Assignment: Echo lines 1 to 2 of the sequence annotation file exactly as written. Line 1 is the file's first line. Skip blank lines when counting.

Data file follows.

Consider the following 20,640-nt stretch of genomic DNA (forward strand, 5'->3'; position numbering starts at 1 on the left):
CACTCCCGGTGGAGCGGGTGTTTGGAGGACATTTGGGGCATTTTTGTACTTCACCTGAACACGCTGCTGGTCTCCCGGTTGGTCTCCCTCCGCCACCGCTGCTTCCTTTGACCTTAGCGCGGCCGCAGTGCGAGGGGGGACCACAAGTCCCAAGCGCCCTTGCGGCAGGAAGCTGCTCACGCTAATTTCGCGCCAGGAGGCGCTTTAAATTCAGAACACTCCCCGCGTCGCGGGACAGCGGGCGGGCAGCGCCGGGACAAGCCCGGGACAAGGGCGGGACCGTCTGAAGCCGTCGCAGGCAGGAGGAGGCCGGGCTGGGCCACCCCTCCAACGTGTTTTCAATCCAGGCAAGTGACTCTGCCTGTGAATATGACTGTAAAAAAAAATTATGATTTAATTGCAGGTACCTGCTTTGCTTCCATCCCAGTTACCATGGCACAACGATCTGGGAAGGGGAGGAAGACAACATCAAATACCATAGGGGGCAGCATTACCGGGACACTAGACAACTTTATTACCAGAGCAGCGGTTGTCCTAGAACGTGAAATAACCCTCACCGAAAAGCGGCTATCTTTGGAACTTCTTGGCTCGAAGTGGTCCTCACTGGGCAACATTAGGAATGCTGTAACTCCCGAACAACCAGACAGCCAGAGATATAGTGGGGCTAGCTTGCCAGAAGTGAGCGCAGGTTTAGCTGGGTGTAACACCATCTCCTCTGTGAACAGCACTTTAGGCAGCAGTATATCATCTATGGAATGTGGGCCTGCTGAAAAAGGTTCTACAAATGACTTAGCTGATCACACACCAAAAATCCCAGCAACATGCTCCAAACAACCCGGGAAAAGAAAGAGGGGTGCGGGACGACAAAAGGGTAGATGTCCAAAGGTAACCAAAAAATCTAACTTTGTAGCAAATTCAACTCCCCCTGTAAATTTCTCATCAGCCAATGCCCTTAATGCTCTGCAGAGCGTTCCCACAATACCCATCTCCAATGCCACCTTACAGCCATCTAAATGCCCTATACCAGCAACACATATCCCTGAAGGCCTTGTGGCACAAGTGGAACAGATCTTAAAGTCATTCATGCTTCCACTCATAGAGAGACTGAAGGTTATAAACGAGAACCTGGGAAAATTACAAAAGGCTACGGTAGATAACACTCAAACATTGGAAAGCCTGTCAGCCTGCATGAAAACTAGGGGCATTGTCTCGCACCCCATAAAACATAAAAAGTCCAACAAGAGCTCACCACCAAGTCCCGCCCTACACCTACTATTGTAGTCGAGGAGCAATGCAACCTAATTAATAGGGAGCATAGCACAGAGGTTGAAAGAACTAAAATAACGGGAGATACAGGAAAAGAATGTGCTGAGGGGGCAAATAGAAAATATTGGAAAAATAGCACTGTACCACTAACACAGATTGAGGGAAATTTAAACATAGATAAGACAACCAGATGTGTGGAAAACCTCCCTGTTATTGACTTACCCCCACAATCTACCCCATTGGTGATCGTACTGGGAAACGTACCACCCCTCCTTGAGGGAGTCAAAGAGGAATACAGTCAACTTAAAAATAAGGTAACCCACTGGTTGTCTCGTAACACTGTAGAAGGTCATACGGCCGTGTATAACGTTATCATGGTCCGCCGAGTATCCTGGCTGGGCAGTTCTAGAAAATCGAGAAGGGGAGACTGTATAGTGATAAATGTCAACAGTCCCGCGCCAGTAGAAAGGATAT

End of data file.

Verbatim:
Consider the following 20,640-nt stretch of genomic DNA (forward strand, 5'->3'; position numbering starts at 1 on the left):
CACTCCCGGTGGAGCGGGTGTTTGGAGGACATTTGGGGCATTTTTGTACTTCACCTGAACACGCTGCTGGTCTCCCGGTTGGTCTCCCTCCGCCACCGCTGCTTCCTTTGACCTTAGCGCGGCCGCAGTGCGAGGGGGGACCACAAGTCCCAAGCGCCCTTGCGGCAGGAAGCTGCTCACGCTAATTTCGCGCCAGGAGGCGCTTTAAATTCAGAACACTCCCCGCGTCGCGGGACAGCGGGCGGGCAGCGCCGGGACAAGCCCGGGACAAGGGCGGGACCGTCTGAAGCCGTCGCAGGCAGGAGGAGGCCGGGCTGGGCCACCCCTCCAACGTGTTTTCAATCCAGGCAAGTGACTCTGCCTGTGAATATGACTGTAAAAAAAAATTATGATTTAATTGCAGGTACCTGCTTTGCTTCCATCCCAGTTACCATGGCACAACGATCTGGGAAGGGGAGGAAGACAACATCAAATACCATAGGGGGCAGCATTACCGGGACACTAGACAACTTTATTACCAGAGCAGCGGTTGTCCTAGAACGTGAAATAACCCTCACCGAAAAGCGGCTATCTTTGGAACTTCTTGGCTCGAAGTGGTCCTCACTGGGCAACATTAGGAATGCTGTAACTCCCGAACAACCAGACAGCCAGAGATATAGTGGGGCTAGCTTGCCAGAAGTGAGCGCAGGTTTAGCTGGGTGTAACACCATCTCCTCTGTGAACAGCACTTTAGGCAGCAGTATATCATCTATGGAATGTGGGCCTGCTGAAAAAGGTTCTACAAATGACTTAGCTGATCACACACCAAAAATCCCAGCAACATGCTCCAAACAACCCGGGAAAAGAAAGAGGGGTGCGGGACGACAAAAGGGTAGATGTCCAAAGGTAACCAAAAAATCTAACTTTGTAGCAAATTCAACTCCCCCTGTAAATTTCTCATCAGCCAATGCCCTTAATGCTCTGCAGAGCGTTCCCACAATACCCATCTCCAATGCCACCTTACAGCCATCTAAATGCCCTATACCAGCAACACATATCCCTGAAGGCCTTGTGGCACAAGTGGAACAGATCTTAAAGTCATTCATGCTTCCACTCATAGAGAGACTGAAGGTTATAAACGAGAACCTGGGAAAATTACAAAAGGCTACGGTAGATAACACTCAAACATTGGAAAGCCTGTCAGCCTGCATGAAAACTAGGGGCATTGTCTCGCACCCCATAAAACATAAAAAGTCCAACAAGAGCTCACCACCAAGTCCCGCCCTACACCTACTATTGTAGTCGAGGAGCAATGCAACCTAATTAATAGGGAGCATAGCACAGAGGTTGAAAGAACTAAAATAACGGGAGATACAGGAAAAGAATGTGCTGAGGGGGCAAATAGAAAATATTGGAAAAATAGCACTGTACCACTAACACAGATTGAGGGAAATTTAAACATAGATAAGACAACCAGATGTGTGGAAAACCTCCCTGTTATTGACTTACCCCCACAATCTACCCCATTGGTGATCGTACTGGGAAACGTACCACCCCTCCTTGAGGGAGTCAAAGAGGAATACAGTCAACTTAAAAATAAGGTAACCCACTGGTTGTCTCGTAACACTGTAGAAGGTCATACGGCCGTGTATAACGTTATCATGGTCCGCCGAGTATCCTGGCTGGGCAGTTCTAGAAAATCGAGAAGGGGAGACTGTATAGTGATAAATGTCAACAGTCCCGCGCCAGTAGAAAGGATAT